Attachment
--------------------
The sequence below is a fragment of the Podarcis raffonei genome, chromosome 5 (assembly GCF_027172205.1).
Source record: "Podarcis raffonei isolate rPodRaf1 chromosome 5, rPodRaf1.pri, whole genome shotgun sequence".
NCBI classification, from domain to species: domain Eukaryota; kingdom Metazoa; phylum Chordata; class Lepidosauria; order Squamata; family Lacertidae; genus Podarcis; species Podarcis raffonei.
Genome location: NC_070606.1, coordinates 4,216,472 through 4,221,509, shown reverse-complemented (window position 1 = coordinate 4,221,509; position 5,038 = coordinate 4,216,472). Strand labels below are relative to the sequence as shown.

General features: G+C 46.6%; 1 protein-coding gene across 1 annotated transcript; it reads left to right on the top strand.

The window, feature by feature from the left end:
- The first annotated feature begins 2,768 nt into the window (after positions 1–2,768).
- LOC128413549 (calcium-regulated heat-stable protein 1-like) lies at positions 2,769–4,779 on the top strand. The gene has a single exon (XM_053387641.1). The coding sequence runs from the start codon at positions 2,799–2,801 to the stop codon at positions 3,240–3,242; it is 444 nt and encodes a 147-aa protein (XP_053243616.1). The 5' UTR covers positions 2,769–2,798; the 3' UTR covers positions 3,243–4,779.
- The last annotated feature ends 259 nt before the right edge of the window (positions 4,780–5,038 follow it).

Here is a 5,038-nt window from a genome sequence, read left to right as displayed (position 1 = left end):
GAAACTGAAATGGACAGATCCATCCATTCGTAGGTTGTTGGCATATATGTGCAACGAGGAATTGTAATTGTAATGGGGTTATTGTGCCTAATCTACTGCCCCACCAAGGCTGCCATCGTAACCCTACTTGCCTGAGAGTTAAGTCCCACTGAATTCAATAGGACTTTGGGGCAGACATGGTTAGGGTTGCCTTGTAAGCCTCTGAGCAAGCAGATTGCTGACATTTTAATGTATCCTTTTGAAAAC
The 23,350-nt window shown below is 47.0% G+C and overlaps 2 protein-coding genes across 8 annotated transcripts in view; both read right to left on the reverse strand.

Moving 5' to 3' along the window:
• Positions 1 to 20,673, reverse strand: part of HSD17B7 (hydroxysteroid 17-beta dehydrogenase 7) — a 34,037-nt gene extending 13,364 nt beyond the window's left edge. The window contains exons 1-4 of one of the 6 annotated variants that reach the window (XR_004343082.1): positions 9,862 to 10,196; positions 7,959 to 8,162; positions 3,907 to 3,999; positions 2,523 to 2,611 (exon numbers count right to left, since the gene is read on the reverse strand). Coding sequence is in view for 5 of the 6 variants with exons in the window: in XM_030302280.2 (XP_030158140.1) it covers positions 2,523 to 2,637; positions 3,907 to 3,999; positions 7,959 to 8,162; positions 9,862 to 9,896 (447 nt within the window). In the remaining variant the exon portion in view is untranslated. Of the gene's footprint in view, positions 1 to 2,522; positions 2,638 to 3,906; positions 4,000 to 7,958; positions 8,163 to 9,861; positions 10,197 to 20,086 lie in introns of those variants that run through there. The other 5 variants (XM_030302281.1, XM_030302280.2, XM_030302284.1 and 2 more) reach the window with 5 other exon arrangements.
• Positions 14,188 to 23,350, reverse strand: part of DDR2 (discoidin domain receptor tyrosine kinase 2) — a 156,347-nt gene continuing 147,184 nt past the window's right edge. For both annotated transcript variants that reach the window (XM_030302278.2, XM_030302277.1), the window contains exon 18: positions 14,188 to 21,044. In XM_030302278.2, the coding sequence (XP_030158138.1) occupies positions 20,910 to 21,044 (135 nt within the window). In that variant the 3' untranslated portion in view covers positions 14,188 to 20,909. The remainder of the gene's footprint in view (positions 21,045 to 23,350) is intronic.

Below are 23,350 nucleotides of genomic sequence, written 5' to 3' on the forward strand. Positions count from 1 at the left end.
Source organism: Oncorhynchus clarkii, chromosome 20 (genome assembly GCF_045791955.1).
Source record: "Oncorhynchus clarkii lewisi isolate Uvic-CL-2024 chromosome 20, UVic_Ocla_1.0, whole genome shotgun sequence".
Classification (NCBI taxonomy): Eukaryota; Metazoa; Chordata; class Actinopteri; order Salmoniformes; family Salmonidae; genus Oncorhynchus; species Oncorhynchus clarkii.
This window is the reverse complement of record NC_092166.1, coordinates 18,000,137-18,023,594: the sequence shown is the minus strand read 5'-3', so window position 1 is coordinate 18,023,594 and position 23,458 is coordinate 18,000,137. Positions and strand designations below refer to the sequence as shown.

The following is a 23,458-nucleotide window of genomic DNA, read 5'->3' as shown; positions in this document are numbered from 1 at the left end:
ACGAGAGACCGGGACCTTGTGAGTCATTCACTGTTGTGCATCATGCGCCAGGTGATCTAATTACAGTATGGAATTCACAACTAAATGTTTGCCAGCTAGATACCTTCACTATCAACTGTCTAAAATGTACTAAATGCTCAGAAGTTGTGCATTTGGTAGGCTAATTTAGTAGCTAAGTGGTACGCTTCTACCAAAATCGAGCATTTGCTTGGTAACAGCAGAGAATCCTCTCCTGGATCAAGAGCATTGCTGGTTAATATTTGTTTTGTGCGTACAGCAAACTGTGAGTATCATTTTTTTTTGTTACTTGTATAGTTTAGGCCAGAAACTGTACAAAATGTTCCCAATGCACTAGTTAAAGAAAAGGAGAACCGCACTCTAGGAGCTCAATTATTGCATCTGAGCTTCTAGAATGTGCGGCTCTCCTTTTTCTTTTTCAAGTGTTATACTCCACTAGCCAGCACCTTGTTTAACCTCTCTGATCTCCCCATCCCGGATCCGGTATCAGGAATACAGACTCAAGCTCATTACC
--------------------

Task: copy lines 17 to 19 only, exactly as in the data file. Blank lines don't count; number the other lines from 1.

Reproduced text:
Source organism: Oncorhynchus clarkii, chromosome 20 (genome assembly GCF_045791955.1).
Source record: "Oncorhynchus clarkii lewisi isolate Uvic-CL-2024 chromosome 20, UVic_Ocla_1.0, whole genome shotgun sequence".
Classification (NCBI taxonomy): Eukaryota; Metazoa; Chordata; class Actinopteri; order Salmoniformes; family Salmonidae; genus Oncorhynchus; species Oncorhynchus clarkii.